Every few weeks, it seems like there is another report about abuse and scandal within the IRS and other federal agencies – a single conference for IRS officials that cost $4 million, travel expenses for senior government officials that amounted to $9 million over two years, the targeting of conservative groups filing for tax-exempt status, and the list goes on.
This week, I voted for a number of bills that are designed to stop government abuse. The bills aim to do everything from increasing accountability for government spending to reining in bonuses for government officials. I’ve highlighted a few of the bills I thought you’d find interesting:
- Regulations from the Executive in Need of Scrutiny Act (H.R. 367). Every year, federal agencies issue dozens of regulations that cost taxpayers hundreds of millions of dollars. Helping to limit the size and scope of government, this bill, which I have cosponsored, requires regulations that have an economic impact of $100 million or more to come before Congress for a clean, up-or-down vote before taking effect.
- Keep the IRS Off Your Health Care (H.R. 2009). The IRS has a role in 47 different aspects of the new health care law, according to the Government Accountability Office. This is not a role that the IRS should undertake, which is why H.R. 2009 is so important. This legislation would prohibit the IRS from implementing or enforcing any provisions of the health care law.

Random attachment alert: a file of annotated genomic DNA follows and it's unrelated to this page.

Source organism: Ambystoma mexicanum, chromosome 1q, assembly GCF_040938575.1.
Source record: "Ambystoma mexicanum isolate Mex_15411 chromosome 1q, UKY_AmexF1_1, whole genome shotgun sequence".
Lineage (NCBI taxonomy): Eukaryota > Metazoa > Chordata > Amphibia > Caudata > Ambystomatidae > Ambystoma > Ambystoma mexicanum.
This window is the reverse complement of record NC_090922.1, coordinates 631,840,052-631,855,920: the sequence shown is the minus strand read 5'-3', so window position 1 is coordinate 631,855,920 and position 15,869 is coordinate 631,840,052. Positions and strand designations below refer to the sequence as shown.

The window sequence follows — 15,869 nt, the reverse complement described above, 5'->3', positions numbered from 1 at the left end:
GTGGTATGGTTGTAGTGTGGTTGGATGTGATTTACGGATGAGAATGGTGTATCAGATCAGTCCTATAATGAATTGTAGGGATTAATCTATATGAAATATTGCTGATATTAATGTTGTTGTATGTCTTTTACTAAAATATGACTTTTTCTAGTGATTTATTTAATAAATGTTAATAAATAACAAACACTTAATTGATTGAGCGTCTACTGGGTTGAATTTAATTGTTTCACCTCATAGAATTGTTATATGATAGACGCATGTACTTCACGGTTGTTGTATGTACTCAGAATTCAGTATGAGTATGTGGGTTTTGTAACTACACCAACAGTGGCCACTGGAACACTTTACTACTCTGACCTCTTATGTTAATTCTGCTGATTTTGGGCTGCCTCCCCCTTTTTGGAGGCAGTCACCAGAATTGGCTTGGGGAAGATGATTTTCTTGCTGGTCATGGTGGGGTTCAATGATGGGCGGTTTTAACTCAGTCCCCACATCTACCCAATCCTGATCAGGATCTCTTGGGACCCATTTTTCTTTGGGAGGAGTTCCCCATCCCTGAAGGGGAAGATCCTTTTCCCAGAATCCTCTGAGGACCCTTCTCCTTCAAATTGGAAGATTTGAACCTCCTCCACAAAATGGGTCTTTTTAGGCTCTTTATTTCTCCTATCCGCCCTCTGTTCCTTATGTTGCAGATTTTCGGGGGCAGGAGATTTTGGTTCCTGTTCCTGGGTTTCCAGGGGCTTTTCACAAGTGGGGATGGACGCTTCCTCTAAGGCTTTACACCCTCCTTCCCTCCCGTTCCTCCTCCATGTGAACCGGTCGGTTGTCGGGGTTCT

- Taxpayer Bill of Rights (H.R. 2768). The rights of taxpayers have been too often abused by the IRS and other government agencies. Creating what amounts to a Taxpayer Bill of Rights, this legislation would ensure IRS employees respect certain enumerated taxpayer rights, including a right to privacy and confidentiality.
Thank you to those who have reached out to my office with questions about government abuse in recent months. Please let me know if there’s anything else my office can do for you.
Member of Congress